DREAM Act rejection will come back to haunt Republicans, warns CO immigrant advocate
On Monday, advocates rallied at North High School in favor of the DREAM Act, which would have provided a path to citizenship for undocumented graduates from U.S. high schools. (See a recap and photos here.) But yesterday, Senate Republicans stalled the measure, likely killing it for now. Colorado Immigrant Rights Coalition's Julie Gonzales warns that Republicans will pay for this move at the polls. See her statement in the release below:
The US Senate Misses a Chance to Help Thousands of Immigrant Youth by Failing to Get Cloture on DREAM Act
Denver, CO -- Today the US Senate failed to reach the 60 votes needed to push forward the DREAM Act. The vote, along party lines, was on the 2010 Defense Authorization Bill which included the DREAM Act as an amendment because it would allow thousands of potential new recruits to join the military.
"The question we have for the Republican opposition is: ' What are you thinking when you deny youth a chance to follow their dreams?'" said Julie Gonzales, Political Director of the Colorado Immigrant Rights Coalition, "The Republicans have shown us that they do not care about the Latino vote or the youth vote; all they care about is their failed strategy of 'no'. It will come back to haunt them."
Latino voters nationwide are paying close attention to this vote, seen as a bellwether on further immigration reform legislation. Senators Udall and Bennet of Colorado are both cosponsors of the DREAM Act, and their support has been deeply appreciated by the Colorado immigrant and Latino communities.
"This year, the Colorado Immigrant Rights Coalition and partner groups will be talking to tens of thousands of Colorado voters about the various issues that will affect them, and immigration reform is a top issue, especially for Latino voters," continued Gonzales, "Those that oppose it should be prepared to answer questions from their constituents about this disgusting strategy to alienate the fastest-growing bloc of voters in America."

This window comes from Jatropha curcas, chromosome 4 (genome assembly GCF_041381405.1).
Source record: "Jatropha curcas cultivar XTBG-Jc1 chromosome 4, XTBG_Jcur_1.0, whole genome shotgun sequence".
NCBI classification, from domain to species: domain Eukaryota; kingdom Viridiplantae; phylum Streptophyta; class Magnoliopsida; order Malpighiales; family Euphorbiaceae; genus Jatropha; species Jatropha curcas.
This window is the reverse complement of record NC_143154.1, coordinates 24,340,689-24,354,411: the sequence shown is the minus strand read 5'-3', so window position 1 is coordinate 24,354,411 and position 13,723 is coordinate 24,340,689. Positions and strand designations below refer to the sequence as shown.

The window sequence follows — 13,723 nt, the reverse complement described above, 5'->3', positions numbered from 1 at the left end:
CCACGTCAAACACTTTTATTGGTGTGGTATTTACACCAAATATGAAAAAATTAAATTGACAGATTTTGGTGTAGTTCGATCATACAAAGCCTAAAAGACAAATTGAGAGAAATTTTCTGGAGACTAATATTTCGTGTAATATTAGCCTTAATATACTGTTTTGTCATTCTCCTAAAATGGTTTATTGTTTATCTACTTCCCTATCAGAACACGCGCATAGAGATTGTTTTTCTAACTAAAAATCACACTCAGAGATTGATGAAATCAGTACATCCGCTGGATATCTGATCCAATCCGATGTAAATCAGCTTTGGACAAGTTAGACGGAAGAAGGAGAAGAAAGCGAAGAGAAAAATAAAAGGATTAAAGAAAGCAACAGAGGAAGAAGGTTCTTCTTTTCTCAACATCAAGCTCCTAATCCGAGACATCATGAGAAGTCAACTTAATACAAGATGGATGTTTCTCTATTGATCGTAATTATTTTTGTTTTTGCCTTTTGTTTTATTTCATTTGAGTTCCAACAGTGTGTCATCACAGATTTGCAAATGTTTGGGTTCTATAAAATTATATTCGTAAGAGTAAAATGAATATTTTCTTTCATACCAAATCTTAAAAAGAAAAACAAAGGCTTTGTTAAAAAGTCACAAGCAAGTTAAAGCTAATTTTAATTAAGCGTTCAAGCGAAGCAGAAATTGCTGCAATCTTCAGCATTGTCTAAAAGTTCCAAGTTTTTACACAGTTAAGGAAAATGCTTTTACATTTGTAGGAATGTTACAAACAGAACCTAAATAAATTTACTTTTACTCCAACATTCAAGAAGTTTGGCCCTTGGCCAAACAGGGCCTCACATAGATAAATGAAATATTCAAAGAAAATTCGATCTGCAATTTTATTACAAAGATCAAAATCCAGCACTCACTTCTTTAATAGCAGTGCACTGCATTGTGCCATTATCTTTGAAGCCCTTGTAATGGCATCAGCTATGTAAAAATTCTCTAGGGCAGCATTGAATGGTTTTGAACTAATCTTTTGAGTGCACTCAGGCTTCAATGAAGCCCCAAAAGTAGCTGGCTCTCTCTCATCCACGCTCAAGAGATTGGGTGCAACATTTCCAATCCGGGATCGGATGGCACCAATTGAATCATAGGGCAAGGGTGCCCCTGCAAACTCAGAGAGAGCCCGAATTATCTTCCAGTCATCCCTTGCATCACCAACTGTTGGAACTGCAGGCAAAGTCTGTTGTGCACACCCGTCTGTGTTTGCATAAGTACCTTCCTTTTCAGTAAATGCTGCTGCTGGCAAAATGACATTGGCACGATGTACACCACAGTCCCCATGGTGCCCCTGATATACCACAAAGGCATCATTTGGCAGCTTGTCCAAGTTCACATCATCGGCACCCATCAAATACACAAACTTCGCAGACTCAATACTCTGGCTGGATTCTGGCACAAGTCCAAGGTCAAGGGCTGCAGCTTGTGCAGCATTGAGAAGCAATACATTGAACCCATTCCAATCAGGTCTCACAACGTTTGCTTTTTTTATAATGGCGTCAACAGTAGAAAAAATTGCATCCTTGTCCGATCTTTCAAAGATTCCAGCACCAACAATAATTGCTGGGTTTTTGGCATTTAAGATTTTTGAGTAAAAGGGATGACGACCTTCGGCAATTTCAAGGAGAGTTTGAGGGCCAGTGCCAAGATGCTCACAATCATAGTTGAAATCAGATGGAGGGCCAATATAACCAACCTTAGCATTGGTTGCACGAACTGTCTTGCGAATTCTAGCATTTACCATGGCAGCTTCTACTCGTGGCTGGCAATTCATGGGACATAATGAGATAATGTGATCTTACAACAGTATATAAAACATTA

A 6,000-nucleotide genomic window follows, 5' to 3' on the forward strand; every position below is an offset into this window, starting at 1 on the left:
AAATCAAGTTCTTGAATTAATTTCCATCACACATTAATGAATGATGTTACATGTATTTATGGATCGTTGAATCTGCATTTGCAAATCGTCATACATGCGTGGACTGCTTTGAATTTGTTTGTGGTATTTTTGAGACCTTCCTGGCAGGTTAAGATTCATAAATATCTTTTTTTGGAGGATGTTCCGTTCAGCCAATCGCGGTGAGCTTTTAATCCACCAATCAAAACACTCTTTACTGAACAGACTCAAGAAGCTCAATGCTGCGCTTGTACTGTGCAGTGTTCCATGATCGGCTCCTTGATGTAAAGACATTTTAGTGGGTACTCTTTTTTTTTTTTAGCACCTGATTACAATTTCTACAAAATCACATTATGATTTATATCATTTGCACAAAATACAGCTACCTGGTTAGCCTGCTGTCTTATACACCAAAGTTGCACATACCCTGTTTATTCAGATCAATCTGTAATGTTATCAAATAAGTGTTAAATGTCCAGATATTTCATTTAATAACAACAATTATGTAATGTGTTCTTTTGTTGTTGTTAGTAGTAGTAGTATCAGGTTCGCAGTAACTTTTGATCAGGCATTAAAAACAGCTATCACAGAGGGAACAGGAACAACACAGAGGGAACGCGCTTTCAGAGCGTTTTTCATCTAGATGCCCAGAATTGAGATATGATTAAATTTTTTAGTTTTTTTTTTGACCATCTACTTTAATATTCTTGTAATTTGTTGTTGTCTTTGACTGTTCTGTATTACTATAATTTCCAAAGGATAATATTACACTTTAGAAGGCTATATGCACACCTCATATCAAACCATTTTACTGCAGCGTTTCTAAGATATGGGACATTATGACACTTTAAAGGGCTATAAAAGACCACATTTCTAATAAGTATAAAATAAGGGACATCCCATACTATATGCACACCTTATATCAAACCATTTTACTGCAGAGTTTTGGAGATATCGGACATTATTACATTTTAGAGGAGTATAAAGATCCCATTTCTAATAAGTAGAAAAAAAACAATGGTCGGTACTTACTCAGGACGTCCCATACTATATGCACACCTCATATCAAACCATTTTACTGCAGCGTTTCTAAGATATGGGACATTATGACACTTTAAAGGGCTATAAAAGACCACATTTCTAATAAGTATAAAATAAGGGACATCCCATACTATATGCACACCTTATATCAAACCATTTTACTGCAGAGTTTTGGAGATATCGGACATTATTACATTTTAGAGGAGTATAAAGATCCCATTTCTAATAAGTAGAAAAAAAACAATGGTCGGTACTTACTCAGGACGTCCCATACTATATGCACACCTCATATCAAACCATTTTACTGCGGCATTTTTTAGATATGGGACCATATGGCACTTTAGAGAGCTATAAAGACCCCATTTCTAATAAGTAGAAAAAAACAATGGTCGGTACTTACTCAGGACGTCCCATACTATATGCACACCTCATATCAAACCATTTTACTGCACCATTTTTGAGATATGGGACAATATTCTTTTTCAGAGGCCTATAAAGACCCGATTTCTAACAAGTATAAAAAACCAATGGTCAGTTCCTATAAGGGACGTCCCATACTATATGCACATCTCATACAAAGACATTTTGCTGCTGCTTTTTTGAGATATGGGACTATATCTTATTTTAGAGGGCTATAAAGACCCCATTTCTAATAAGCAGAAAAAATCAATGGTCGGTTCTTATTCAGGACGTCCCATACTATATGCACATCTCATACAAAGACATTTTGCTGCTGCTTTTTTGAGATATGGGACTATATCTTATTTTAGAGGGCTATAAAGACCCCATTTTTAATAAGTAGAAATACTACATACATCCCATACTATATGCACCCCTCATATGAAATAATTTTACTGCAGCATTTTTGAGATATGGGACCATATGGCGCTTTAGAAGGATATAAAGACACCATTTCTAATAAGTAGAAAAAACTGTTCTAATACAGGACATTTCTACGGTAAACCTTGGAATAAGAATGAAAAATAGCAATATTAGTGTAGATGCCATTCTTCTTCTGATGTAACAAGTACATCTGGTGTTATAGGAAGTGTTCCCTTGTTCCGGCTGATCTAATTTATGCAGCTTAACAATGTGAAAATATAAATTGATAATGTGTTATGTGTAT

Young Latino voters statewide echoed Julie's comments.
"I am voting for the first time this year, and I will be voting for every one of my friends who is waiting in the shadows for the DREAM act to pass," said Flor Marquez, an 18 year old Latina voter, "I watched this vote closely, and what I saw was an organized effort by one party to deny my friends and family the American dream. By refusing to allow youth the chance to be fully American, the Senate Republicans have failed in their responsibility of ensuring a better future for all of us. I will remember this and so will all my friends, especially when we walk into a voting booth."
The DREAM Act would provide conditional permanent residency status to undocumented youth who are of good moral character, came here before they were 16 years old, and have lived here for over 5 years. In addition, it would require the youth to complete 2 years of college or military service in order to be eligible. The DREAM Act is a part of the comprehensive immigration reform proposal supported by President Obama.
"We will keep fighting, because it is the right thing to do for our communities and our families," said Ana Temu, another first time voter in Northern Colorado, "We will be out there -- working and voting to make sure the Senate acts and makes DREAM Act and comprehensive immigration reform a reality."
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